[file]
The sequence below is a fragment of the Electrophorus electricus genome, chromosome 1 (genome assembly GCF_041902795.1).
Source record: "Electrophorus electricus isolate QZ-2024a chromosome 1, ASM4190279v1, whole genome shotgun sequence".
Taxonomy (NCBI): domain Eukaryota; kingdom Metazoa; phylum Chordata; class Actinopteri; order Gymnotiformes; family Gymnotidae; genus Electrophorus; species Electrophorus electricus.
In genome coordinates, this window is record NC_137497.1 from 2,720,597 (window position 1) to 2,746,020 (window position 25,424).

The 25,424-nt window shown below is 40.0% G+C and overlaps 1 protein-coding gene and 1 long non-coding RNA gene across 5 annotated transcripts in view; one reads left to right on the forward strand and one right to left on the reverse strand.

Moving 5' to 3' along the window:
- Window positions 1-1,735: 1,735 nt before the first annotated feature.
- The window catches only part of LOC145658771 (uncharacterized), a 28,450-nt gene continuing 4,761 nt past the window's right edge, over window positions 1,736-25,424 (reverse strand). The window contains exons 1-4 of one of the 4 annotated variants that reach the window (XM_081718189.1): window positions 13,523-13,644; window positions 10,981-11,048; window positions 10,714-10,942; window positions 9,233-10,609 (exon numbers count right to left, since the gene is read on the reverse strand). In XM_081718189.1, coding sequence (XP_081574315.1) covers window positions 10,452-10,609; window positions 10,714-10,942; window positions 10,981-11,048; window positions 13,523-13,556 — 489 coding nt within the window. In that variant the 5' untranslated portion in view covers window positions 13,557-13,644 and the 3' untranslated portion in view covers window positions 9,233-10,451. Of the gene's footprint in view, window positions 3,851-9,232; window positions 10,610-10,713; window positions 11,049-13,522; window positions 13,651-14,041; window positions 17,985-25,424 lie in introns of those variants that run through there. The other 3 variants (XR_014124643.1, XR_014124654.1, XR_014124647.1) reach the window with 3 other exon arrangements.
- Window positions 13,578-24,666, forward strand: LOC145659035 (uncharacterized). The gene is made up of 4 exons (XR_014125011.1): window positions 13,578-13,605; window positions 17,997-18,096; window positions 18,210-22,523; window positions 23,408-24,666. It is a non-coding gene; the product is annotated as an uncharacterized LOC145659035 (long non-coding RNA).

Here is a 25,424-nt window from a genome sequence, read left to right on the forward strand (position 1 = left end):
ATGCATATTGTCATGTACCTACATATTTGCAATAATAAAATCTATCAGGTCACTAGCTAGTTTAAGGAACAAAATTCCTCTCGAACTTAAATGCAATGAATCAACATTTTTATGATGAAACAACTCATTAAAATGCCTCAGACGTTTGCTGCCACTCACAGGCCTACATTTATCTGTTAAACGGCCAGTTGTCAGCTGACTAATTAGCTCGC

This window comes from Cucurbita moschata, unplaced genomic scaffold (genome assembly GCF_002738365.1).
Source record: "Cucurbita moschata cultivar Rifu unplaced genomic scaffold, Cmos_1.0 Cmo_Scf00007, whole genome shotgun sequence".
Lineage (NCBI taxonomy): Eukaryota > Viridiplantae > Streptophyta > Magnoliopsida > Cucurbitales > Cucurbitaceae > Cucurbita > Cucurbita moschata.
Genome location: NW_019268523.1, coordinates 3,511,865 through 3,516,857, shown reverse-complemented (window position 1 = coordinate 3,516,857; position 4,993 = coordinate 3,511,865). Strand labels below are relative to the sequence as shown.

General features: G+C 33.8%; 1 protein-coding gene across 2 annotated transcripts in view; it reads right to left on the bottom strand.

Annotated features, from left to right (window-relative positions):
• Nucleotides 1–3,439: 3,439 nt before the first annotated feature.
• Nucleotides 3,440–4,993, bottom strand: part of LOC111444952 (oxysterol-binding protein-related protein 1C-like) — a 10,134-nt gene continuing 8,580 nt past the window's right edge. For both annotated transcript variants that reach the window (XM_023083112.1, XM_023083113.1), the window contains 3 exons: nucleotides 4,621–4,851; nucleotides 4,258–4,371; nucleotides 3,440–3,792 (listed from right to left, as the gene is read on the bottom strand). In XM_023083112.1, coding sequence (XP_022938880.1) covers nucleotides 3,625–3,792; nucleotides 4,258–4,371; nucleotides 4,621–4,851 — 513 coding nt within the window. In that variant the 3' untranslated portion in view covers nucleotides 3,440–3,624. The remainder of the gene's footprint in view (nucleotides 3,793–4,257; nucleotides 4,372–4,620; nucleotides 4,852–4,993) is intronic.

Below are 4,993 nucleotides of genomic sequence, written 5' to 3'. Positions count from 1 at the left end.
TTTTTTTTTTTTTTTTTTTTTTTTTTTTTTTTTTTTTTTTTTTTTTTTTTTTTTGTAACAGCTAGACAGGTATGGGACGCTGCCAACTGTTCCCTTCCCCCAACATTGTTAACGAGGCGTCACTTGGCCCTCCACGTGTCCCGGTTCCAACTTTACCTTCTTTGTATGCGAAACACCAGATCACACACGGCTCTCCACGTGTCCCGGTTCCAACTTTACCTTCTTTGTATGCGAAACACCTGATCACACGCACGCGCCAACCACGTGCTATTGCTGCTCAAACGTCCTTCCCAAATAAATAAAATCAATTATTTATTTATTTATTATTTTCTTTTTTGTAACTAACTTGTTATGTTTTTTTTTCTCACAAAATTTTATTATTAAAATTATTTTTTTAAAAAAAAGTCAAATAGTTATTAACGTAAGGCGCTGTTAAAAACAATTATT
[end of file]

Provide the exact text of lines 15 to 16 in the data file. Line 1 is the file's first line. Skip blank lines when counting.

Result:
Genome location: NW_019268523.1, coordinates 3,511,865 through 3,516,857, shown reverse-complemented (window position 1 = coordinate 3,516,857; position 4,993 = coordinate 3,511,865). Strand labels below are relative to the sequence as shown.

General features: G+C 33.8%; 1 protein-coding gene across 2 annotated transcripts in view; it reads right to left on the bottom strand.